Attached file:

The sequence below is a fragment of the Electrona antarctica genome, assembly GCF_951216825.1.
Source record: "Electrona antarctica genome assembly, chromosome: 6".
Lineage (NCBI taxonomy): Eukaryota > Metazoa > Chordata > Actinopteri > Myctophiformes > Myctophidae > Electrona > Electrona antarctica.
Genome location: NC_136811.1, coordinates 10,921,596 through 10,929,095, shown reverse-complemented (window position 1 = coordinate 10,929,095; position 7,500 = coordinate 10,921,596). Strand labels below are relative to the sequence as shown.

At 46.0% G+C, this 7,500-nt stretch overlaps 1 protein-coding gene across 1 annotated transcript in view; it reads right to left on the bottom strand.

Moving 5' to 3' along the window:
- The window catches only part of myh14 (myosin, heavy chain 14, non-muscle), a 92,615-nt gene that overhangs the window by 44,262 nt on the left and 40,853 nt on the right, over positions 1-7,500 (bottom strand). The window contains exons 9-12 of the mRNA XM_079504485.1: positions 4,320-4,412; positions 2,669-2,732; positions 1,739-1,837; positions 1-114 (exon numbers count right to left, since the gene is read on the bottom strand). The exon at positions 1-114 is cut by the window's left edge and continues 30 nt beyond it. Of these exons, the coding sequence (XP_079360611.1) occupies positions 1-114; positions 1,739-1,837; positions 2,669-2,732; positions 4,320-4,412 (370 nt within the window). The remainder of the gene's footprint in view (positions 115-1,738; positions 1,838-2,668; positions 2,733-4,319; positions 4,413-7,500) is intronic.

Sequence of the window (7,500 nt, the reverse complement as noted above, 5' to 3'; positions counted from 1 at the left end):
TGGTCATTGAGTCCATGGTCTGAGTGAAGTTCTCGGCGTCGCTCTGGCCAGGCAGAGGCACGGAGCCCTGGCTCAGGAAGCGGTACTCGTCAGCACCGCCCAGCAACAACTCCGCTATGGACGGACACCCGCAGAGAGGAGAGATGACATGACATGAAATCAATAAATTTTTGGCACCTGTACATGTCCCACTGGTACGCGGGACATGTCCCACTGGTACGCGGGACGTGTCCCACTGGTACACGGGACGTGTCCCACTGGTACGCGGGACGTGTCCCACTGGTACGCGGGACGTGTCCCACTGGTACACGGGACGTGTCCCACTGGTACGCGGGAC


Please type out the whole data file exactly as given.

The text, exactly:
The sequence below is a fragment of the Electrona antarctica genome, assembly GCF_951216825.1.
Source record: "Electrona antarctica genome assembly, chromosome: 6".
Lineage (NCBI taxonomy): Eukaryota > Metazoa > Chordata > Actinopteri > Myctophiformes > Myctophidae > Electrona > Electrona antarctica.
Genome location: NC_136811.1, coordinates 10,921,596 through 10,929,095, shown reverse-complemented (window position 1 = coordinate 10,929,095; position 7,500 = coordinate 10,921,596). Strand labels below are relative to the sequence as shown.

At 46.0% G+C, this 7,500-nt stretch overlaps 1 protein-coding gene across 1 annotated transcript in view; it reads right to left on the bottom strand.

Moving 5' to 3' along the window:
- The window catches only part of myh14 (myosin, heavy chain 14, non-muscle), a 92,615-nt gene that overhangs the window by 44,262 nt on the left and 40,853 nt on the right, over positions 1-7,500 (bottom strand). The window contains exons 9-12 of the mRNA XM_079504485.1: positions 4,320-4,412; positions 2,669-2,732; positions 1,739-1,837; positions 1-114 (exon numbers count right to left, since the gene is read on the bottom strand). The exon at positions 1-114 is cut by the window's left edge and continues 30 nt beyond it. Of these exons, the coding sequence (XP_079360611.1) occupies positions 1-114; positions 1,739-1,837; positions 2,669-2,732; positions 4,320-4,412 (370 nt within the window). The remainder of the gene's footprint in view (positions 115-1,738; positions 1,838-2,668; positions 2,733-4,319; positions 4,413-7,500) is intronic.

Sequence of the window (7,500 nt, the reverse complement as noted above, 5' to 3'; positions counted from 1 at the left end):
TGGTCATTGAGTCCATGGTCTGAGTGAAGTTCTCGGCGTCGCTCTGGCCAGGCAGAGGCACGGAGCCCTGGCTCAGGAAGCGGTACTCGTCAGCACCGCCCAGCAACAACTCCGCTATGGACGGACACCCGCAGAGAGGAGAGATGACATGACATGAAATCAATAAATTTTTGGCACCTGTACATGTCCCACTGGTACGCGGGACATGTCCCACTGGTACGCGGGACGTGTCCCACTGGTACACGGGACGTGTCCCACTGGTACGCGGGACGTGTCCCACTGGTACGCGGGACGTGTCCCACTGGTACACGGGACGTGTCCCACTGGTACGCGGGAC